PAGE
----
Time for trick or treat

This is my last column before Halloween, and I suppose I do have a bit of good news: Seems my bum knee is coming around sufficiently to allow me to hand out candy on the big night.

I’m not sure why I get such a kick out of giving the candy on Halloween. It’s not really in keeping with my attitude toward most holidays. I’m sure that Ebenezer Scrooge wouldn’t have been handing out candy, any more than he would have wished Bob Cratchit a merry Christmas. Maybe Scrooge would have said “boo humbug.” But Dickens doesn’t enlighten us regarding Scrooge and Halloween; his tale is all about that holiday in December.

There are the cute outfits so many kids wear, and that is a good reason for handing out candy. What I really enjoy, though, are the littlest ghosts, witches and goblins. And I think they are the real reason I love my annual job of candy dispenser.

Every year, there are a few. Toddlers, who can barely make up up the steps to the porch, who have absolutely no idea what’s going on. And you drop something sweet into their little sack or plastic pumpkin or whatever they’re carrying, and they look almost astounded.

Look at it from their perspective. One evening after supper, they find themselves being stuffed into some kind of outfit, and then they’re taken out into a world where everyone has gone weird. To some, it might be outright horrifying. I’d like to think that most, however, adjust, figuring it’s just one of the things they have to put up with in a world that’s run by grownups.

Some of these kids who successfully make that adjustment end up on my porch, being coached by responsible adults to say, “Trick or Treat,” which comes out sounding like anything from “Tick Neat” to “Wha!”

And somewhere during all the madness, it dawns on some of them that  they’re making out like bandits, getting all kinds of luscious loot. Occasionally I see a little light come on in some kid’s eye.

So it was with me. “Trigger Treat” I managed to get out that first year, after I caught on.

Before hand, the costume I had been stuffed into was a lion suit. It was some kind of plastic and it smelled bad. I could not see out of the mask. I was given a brown paper sack to carry. “What in the world is this all about?” I wondered.

I didn’t even say anything to the first person. “Trick or Treat?” a lady said, obviously overcome by my cuteness. And she dropped a piece of candy into my sack, as I could see when I lifted up my lion mask.

It could be described as a “ta-dah!” moment. Immediately I saw possibilities. And after being coached for a while, I got my “Trigger Treat” going.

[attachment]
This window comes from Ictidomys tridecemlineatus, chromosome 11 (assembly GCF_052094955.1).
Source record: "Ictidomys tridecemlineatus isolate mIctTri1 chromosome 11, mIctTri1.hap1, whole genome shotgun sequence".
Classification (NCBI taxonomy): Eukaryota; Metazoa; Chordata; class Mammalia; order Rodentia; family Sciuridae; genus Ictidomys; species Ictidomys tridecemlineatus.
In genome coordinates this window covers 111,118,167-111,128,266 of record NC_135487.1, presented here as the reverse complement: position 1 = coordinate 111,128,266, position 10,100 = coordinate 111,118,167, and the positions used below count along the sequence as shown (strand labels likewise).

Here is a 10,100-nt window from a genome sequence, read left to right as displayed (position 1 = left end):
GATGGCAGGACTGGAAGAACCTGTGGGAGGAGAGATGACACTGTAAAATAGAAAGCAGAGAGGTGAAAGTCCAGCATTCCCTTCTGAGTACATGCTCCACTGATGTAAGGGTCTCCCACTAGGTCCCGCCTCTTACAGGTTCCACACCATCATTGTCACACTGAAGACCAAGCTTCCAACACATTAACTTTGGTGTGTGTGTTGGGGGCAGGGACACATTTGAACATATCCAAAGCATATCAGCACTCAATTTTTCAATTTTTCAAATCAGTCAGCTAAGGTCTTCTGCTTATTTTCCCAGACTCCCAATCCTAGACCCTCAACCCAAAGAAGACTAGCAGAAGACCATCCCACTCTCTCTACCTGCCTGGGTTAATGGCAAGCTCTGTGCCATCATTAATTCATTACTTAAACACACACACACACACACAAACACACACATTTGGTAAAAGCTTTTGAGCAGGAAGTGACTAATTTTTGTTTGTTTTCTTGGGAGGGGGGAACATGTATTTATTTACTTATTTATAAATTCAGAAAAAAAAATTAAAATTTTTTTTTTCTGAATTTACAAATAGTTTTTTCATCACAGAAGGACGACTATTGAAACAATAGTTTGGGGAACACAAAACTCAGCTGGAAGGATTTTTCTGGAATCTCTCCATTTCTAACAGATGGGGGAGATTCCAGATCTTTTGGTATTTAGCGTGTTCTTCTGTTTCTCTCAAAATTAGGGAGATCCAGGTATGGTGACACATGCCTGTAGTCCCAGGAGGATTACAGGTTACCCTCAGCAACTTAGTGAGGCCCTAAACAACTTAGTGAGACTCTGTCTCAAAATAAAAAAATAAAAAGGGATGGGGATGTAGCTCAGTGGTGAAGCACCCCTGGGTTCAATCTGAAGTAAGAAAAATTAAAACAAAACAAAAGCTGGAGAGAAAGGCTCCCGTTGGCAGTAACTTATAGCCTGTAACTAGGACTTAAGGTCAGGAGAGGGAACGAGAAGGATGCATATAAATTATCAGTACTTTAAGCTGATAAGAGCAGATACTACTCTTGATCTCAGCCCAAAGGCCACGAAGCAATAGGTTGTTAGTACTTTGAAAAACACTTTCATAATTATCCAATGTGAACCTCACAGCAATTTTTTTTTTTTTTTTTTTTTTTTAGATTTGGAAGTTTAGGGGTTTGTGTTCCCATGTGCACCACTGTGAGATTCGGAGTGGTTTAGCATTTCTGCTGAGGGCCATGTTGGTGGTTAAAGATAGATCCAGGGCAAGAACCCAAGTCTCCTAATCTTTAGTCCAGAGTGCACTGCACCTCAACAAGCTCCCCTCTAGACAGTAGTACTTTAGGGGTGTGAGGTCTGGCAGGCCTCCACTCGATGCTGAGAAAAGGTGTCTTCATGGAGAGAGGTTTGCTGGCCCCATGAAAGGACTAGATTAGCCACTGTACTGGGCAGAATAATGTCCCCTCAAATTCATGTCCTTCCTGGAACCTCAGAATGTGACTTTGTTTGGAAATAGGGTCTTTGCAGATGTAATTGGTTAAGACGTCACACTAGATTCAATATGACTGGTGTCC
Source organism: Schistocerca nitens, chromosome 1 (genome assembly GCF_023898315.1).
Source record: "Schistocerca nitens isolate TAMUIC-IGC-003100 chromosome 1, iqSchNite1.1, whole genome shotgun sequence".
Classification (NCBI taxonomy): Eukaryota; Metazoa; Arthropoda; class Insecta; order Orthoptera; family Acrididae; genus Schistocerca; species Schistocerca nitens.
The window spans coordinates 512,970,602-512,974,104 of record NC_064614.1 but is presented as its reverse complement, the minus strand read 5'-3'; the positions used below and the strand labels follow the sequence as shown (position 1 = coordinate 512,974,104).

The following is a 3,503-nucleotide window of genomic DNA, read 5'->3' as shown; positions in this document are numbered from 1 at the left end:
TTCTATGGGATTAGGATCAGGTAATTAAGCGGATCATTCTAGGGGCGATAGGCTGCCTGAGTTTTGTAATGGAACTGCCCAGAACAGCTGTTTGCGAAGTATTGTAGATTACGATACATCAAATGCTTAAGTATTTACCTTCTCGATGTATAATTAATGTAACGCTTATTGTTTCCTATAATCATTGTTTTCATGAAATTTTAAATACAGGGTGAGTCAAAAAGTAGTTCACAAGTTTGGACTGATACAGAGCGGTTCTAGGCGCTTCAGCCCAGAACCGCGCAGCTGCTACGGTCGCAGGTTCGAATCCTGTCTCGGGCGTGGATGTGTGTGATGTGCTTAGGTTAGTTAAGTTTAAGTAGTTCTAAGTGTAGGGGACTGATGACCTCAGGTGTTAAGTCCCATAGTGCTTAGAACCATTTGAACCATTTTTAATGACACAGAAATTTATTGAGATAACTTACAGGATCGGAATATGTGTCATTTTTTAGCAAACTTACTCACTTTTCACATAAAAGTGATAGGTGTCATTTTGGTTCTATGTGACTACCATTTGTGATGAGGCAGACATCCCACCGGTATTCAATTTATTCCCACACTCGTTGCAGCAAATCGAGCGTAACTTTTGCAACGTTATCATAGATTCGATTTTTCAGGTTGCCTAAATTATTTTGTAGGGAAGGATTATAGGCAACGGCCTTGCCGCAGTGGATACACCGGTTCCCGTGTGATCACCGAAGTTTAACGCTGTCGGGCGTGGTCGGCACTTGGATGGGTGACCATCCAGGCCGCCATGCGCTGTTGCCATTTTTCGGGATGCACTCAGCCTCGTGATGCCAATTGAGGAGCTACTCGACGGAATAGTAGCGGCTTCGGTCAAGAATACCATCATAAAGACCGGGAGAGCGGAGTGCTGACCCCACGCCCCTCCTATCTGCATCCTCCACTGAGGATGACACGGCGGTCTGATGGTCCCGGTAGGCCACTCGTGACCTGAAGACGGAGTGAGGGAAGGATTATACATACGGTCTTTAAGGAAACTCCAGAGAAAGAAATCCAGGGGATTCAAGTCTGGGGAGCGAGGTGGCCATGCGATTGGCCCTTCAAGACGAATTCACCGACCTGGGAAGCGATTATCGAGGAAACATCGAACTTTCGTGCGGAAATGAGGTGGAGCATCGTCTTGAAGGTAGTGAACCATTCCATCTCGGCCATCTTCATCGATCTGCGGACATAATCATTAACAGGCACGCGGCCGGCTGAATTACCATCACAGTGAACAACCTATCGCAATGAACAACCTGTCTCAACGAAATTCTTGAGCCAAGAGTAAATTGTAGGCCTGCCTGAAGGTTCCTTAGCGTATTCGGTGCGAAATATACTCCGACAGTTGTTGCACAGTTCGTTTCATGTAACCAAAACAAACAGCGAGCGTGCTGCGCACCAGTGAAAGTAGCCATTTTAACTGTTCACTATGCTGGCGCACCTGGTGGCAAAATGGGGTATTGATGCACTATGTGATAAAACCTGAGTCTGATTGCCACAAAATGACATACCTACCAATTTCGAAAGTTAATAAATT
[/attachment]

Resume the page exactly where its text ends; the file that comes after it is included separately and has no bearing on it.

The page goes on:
I wonder if those little kids who get my candy are disappointed to learn that they can’t do the same thing the next night, and the next, etc. I know I was. It was a blow to find out that Halloween was one of those things like Christmas, which only came around every hundred years or so (or so it seemed to me at the time).

This year, I’m a little upset with the offerings I have purchased. I’m trying to cut back on sweets, so I did not buy stuff that I crave, like miniature Snickers and Reese’s miniatures. What I have should make kids happy enough.

My whole problem used to be that I wasn’t allowed to eat all my candy at once. I can still remember my grandmother saying, “You’ve got enough candy to give you sugar dye-bee-tees!”

That’s not the problem now. I’m the one who is supposedly imposing discipline on myself. But I confess to worrying that the candy won’t all get given out, which means I’ll have a supply of candy for which I do not particularly care.

I know, since I’m trying to cut back, that sounds good. Right. And if you believe that, I can get a good deal on a spaghetti farm.

What will probably happen is something like this: I’ll end up eating the candy anyway, to keep from wasting it. No, I’m not saving it until next Halloween. Only candy corn lasts that long, and I don’t have any.

Anyway, come on, little monsters, I’m ready for you. And I hope I get to see that little light come on in someone’s eyes.

••••

I’m a firm believer that every silver lining has a cloud. So having a bum knee that seems to be healing naturally has its down side.

While I was all crippled up, raking leaves was out of the question. Any kind of yard work was out of the question. And Alice was full of sweet sympathy for me and my pathetic situation.

But now, things are looking up in the knee department, which means they’re looking down in others. Seems the leaves are not raking themselves – something I consider totally unfair; we can put a man on the moon, we can conquer measles, why can’t some genius come up with self-raking leaves? Seems to me that would be a much greater discovery than neutron stars and quarks and stuff like that, which happened millions of years ago and we’re just now seeing them.

Our scientific minds need to be turned more towards the here and now. And while they’re at it, how about grass that grows to two inches, and stops? Isn’t that more intriguing than a black hole?

(EDITOR’S NOTE: David Nichol is a freelance writer who recently retired from the Times-Herald. He can be contacted at nicholdb@cablelynx.com.)